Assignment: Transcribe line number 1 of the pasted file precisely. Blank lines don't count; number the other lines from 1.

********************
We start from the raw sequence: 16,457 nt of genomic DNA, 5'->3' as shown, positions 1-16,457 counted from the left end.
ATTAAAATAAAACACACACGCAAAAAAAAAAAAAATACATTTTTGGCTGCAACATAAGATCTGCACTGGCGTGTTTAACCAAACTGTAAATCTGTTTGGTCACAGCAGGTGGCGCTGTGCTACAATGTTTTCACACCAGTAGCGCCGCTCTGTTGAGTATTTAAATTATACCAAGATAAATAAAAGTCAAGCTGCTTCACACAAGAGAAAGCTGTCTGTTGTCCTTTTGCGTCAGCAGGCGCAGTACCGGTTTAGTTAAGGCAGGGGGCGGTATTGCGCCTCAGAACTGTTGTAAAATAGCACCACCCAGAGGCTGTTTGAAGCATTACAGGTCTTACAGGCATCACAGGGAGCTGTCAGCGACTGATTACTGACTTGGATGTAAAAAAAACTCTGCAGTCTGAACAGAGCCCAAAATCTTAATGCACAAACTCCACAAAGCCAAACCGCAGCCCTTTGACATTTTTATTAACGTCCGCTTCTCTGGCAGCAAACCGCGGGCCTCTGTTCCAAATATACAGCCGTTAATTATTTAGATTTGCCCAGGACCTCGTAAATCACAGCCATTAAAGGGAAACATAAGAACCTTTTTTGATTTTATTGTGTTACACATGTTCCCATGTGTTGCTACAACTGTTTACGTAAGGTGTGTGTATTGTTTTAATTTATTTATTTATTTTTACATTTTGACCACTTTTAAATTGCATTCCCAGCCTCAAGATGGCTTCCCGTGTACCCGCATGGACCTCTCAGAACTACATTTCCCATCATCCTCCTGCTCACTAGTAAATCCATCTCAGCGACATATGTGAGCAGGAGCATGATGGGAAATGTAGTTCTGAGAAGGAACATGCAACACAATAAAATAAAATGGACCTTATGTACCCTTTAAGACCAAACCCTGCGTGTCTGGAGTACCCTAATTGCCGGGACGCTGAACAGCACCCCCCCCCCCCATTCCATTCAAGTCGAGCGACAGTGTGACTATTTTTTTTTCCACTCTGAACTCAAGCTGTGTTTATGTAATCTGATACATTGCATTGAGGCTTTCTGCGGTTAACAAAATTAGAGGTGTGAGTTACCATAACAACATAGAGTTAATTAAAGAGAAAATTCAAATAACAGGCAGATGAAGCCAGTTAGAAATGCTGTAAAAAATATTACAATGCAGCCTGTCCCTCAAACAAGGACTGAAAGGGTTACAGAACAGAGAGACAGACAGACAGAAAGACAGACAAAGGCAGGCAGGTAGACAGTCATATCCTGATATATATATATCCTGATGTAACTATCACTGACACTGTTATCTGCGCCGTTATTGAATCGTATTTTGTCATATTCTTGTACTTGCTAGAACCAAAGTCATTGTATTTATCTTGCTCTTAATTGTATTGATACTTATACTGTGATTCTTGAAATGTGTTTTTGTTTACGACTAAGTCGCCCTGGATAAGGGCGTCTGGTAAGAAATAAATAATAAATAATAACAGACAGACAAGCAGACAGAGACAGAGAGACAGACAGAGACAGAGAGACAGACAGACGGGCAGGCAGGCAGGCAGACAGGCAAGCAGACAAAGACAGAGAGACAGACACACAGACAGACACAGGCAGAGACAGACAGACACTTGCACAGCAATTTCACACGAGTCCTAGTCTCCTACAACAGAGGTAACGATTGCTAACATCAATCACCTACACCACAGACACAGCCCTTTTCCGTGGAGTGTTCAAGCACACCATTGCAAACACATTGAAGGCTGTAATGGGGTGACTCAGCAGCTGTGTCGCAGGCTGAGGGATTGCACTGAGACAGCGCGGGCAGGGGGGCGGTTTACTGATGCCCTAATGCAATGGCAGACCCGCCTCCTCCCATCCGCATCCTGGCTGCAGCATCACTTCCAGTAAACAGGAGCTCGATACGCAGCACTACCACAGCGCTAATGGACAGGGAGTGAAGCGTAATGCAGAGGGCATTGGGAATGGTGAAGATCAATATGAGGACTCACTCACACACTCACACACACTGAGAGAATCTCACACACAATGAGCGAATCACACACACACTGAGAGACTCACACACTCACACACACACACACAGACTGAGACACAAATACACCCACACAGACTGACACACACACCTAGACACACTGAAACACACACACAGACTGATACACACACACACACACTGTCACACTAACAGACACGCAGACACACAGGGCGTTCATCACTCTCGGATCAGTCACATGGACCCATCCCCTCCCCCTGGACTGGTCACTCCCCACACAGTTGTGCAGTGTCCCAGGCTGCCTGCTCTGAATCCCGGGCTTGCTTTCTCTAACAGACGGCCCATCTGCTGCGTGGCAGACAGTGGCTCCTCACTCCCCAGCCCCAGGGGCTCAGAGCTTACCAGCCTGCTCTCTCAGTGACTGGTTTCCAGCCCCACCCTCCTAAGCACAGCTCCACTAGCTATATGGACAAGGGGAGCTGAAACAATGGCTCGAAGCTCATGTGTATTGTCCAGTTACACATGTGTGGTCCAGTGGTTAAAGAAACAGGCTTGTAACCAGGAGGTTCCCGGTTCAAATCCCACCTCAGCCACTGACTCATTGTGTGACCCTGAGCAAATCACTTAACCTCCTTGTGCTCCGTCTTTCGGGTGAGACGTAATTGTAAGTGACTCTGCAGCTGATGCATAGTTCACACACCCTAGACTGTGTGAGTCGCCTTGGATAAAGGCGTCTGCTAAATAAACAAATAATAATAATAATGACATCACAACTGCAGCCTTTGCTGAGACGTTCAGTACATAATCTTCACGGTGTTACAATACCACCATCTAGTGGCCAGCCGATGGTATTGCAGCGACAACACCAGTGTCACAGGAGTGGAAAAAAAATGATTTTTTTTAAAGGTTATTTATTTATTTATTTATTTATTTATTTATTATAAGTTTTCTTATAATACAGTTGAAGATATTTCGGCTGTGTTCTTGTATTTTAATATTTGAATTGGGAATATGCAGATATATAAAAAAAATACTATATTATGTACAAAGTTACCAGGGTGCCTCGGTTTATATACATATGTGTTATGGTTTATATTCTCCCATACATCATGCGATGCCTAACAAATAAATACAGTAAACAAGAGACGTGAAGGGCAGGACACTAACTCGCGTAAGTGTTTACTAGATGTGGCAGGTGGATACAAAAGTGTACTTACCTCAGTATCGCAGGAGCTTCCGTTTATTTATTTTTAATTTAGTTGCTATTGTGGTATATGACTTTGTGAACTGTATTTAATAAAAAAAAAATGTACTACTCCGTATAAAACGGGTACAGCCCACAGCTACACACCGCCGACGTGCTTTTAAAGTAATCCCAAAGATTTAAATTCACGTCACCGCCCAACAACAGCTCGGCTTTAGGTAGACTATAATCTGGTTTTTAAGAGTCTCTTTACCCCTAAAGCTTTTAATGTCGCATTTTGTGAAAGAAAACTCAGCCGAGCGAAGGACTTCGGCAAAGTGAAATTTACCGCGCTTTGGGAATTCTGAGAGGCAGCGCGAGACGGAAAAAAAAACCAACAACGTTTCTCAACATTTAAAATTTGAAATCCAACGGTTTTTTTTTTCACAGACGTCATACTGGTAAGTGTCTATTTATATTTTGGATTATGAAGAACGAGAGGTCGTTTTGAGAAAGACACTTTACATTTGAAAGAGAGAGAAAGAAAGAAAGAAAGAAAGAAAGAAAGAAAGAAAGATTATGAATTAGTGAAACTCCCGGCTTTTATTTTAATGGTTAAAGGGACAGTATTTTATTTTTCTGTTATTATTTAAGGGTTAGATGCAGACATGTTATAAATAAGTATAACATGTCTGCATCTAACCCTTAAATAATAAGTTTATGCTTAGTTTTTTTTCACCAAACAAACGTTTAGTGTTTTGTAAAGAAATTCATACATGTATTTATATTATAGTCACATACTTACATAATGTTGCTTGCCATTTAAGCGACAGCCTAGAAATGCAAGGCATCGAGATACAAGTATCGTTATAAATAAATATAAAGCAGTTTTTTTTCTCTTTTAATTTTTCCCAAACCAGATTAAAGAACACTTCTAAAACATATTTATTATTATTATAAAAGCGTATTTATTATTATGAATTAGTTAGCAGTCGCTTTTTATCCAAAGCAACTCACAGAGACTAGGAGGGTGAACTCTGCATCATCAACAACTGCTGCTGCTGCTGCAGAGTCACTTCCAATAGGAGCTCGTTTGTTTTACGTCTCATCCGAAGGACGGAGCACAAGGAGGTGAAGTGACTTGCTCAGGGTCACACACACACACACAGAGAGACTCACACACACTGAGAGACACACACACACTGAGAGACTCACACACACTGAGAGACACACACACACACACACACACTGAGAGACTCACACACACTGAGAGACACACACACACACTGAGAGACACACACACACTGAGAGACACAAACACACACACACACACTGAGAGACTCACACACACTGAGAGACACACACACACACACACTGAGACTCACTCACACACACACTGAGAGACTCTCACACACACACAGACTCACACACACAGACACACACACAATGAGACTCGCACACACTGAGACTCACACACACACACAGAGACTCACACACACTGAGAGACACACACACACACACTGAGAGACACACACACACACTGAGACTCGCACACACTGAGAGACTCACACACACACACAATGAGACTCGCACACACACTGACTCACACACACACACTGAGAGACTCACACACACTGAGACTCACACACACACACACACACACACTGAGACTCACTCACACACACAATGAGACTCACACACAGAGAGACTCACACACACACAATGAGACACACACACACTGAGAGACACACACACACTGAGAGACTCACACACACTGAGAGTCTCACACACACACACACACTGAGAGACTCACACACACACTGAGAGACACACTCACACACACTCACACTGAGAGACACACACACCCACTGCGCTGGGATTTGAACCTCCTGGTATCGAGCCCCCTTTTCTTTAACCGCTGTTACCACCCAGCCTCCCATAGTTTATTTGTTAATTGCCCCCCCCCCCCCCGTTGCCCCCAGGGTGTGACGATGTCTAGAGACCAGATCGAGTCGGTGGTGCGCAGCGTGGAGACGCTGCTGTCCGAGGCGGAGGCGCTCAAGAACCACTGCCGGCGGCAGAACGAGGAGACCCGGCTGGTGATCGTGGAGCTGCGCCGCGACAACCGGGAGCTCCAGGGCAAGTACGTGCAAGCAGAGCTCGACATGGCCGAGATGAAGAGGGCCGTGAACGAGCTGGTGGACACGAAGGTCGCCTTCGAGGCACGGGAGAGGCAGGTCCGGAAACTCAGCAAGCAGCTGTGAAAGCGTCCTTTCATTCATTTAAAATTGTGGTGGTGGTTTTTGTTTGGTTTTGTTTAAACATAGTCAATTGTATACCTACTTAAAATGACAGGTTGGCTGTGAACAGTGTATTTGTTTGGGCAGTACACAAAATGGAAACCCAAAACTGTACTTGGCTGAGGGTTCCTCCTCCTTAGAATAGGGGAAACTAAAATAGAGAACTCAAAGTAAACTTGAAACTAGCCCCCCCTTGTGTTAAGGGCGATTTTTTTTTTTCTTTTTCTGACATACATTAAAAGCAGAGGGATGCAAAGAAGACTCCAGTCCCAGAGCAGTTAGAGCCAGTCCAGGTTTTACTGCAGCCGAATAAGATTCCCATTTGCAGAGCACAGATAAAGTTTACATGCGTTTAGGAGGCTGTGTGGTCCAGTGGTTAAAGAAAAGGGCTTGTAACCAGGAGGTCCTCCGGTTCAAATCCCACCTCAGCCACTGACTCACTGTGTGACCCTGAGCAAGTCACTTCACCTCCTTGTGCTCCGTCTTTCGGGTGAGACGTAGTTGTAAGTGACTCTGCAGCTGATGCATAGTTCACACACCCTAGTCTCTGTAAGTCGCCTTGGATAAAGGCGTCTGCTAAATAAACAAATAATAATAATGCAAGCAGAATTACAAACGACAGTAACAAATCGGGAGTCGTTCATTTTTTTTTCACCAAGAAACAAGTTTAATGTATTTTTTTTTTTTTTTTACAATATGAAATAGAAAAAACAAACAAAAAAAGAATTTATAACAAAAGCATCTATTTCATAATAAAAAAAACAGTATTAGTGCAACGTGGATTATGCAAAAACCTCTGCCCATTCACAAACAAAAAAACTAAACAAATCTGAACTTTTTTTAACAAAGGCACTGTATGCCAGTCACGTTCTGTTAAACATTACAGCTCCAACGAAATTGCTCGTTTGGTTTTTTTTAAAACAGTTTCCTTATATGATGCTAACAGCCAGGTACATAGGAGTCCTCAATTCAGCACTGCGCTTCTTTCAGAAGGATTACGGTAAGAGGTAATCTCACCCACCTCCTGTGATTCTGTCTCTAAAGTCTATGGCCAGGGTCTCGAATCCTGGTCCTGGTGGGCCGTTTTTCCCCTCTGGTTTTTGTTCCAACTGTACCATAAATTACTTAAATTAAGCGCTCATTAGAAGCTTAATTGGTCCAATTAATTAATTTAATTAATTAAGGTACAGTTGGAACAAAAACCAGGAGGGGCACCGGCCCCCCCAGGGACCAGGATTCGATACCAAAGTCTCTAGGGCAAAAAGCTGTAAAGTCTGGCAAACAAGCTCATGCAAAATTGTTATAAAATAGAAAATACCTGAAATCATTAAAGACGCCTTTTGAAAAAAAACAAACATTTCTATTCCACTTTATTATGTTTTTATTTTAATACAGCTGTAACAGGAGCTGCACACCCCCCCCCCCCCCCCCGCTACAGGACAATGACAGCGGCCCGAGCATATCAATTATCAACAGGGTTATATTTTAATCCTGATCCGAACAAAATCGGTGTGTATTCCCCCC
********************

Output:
We start from the raw sequence: 16,457 nt of genomic DNA, 5'->3' as shown, positions 1-16,457 counted from the left end.